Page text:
Based on a Dreams Retreat by Rev. Colin Andrews
Dreamwork in the Old Testament times: Relating to God through dreams and visions.
The Voice of God.
Where is the voice of God in our day? Where has it been found in times past?
What better place to begin our exploration of dreams and the spiritual life than to go back to Old Testament times? In doing this we are placing ourselves at the original site end experience that initiated the historical development of the Judeo-Christian religion. And since dreams themselves are very much original experience, it will not be surprising to discover the central place dreams held in the lives of the Hebrew prophets, leaders, and people.
What approach did the ancient Hebrews take toward the dream? How did they value dreams? What was the tradition of dreams and dreamwork found in the Old Testament? How are dreams and visions related to each other in the Bible? What did the Hebrews look for in their dreams?
A number of 0ld Testament attitudes toward dreams and relating to God are evident from Jacob's dream. First through his dream Jacob was convinced that God had made direct contact with him. We have here, then, the belief that God speaks through dreams and, as seen elsewhere in the Old Testament, through visions also.
In the Old Testament, both dreams and visions seem to possess equal spiritual authority. In fact, in Hebrew and Greek, the words for dream and visions are related to the same prophetic root experience. Further, dreams and visions were often spoken of in the same breath, e.g. “If anyone among you is a prophet, I will make myself known to him in a vision. I will speak to him in a dream.”(Num 12: 6) Or, speaking through Joel, one of the later prophets, God says,
“Afterwards I will pour out my spirit on everyone: your sons and daughters will proclaim my message, your old men will have dreams, and your young men shall see visions. At that time I will pour out my spirit even on servants, both men and women. I will pour out my spirit in those days.” (JoeI 2: 28-29)
On the day of Pentecost, the first words of Peter's speech to the assembled crowds were those very words from Joel (Acts 2:17-18).
Thus, a basic principle of biblical dream theory is that God makes direct contact through dreams and visions. God is interested in establishing relationship, and does it through such inner experiences. This basic principle was taken up by Christians in the first centuries, and remains the foundation stone of contemporary theory of dreams and dreamwork.
Both dreams and visions seem to come from the same source in the inner world. The difference is that dreams appear to us during sleep, while visions are experiences of intense imagery, sound and feeling occurring during the waking state. Most commonly, visions happen to people during prayer, but also in periods of major stress and transition points. One women who was staying day and night by her dying son's bedside had extremely intense visions of God, which gave the woman support and a deeply religious perspective in dealing with her son's dying.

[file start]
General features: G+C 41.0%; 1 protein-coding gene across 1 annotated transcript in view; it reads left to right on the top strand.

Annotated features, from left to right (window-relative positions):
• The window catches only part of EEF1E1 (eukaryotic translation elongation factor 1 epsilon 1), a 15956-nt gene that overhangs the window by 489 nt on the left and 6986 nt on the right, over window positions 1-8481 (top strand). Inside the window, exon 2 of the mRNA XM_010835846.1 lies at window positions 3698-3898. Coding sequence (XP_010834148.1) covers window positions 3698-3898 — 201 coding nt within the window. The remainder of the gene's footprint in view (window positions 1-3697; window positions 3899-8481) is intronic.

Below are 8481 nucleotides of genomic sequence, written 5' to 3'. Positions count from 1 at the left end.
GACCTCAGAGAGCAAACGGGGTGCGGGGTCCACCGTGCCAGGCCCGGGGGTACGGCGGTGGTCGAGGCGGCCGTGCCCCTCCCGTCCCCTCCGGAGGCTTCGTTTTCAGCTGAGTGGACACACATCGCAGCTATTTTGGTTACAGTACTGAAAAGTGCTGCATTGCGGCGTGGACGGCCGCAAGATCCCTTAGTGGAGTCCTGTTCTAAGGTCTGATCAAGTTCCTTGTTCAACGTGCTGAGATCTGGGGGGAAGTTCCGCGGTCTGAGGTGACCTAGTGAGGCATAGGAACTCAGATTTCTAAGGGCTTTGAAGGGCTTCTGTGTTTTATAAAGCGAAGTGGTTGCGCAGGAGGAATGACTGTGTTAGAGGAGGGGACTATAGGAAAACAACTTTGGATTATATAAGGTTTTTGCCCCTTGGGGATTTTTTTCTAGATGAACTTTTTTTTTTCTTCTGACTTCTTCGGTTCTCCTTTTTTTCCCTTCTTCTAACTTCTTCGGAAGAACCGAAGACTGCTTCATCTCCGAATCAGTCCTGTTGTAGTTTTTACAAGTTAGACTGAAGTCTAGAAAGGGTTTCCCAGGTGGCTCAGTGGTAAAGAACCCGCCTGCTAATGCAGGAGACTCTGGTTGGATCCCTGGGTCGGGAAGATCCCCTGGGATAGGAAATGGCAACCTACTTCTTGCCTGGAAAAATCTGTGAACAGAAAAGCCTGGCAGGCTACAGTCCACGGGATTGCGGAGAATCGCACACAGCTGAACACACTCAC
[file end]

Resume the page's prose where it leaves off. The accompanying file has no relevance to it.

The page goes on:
We note also that in biblical times God spoke through dreams and visions not only to individuals but to the community as well. This is certainly true of Jacob's dream at Bethel, for the message in the dream was meant not only for Jacob but also for his family and his descendants. For example, the prophet, Hosea felt that Jacob's dream was the property of the entire Hebrew community. In commenting on Jacob's dream, the Greek translation has Hosea saying, ‘God met Jacob at Bethel and spoke to him.’ In the original Hebrew, however, the text reads, ‘God met Jacob at Bethel and spoke to us.’ (Hos 12: 5).
The symbolic and literal content of dreams:
Jacob's dream (Gen 28: 10-22) contains both literal and symbolic material. Yahweh's words (vv. 13- 15) seem to be a clear and direct communication to Jacob, and may be considered the literal or manifest content of the dream. But what are we to make of the symbolic images in this famous dream? The ladder? The angels? Note that Jacob does not seem to deal directly with the imagery. It is simply there - perhaps as an added sign that God is really present in the dream and in the place where he is sleeping.
In the Old Testament, there seem to be different ways of dealing with symbolic imagery in dreams. One way is Jacob's, who seems inspired by the images of his dreams, but does not attempt to interpret them. Jacob's son Joseph, who deals with symbols in another way, becomes a direct interpreter of dream images. He tends to find messages in the symbols.
Symbolism is a universal language. Symbolic images, such as those that occur in dreams and visions, are more primary and more universal than concepts, usually communicated in a dream by specific words; these words, of course, may have symbolic as well as literal meaning.
A symbol is an image or cluster of images with more than one possible meaning. Dreams speak to us largely in images because, in consciousness, image is prior and more primary than concept. We can see this difference between image and concept as one of the major differences in emphasis between the Catholic and Protestant churches. Catholicism has kept the ancient tradition of relating to images in order to experience the mystery behind the image. Protestantism, on the other hand, developed in reaction to what it considered an overemphasis on the symbolic and it emphasised instead, rational thought and a theology of consciousness. Today, there seems to a growing need to integrate both the symbolic and the literal into balanced forms for expressing the religious experiences of humankind.
Recommended books on Dreams and Dreamwork
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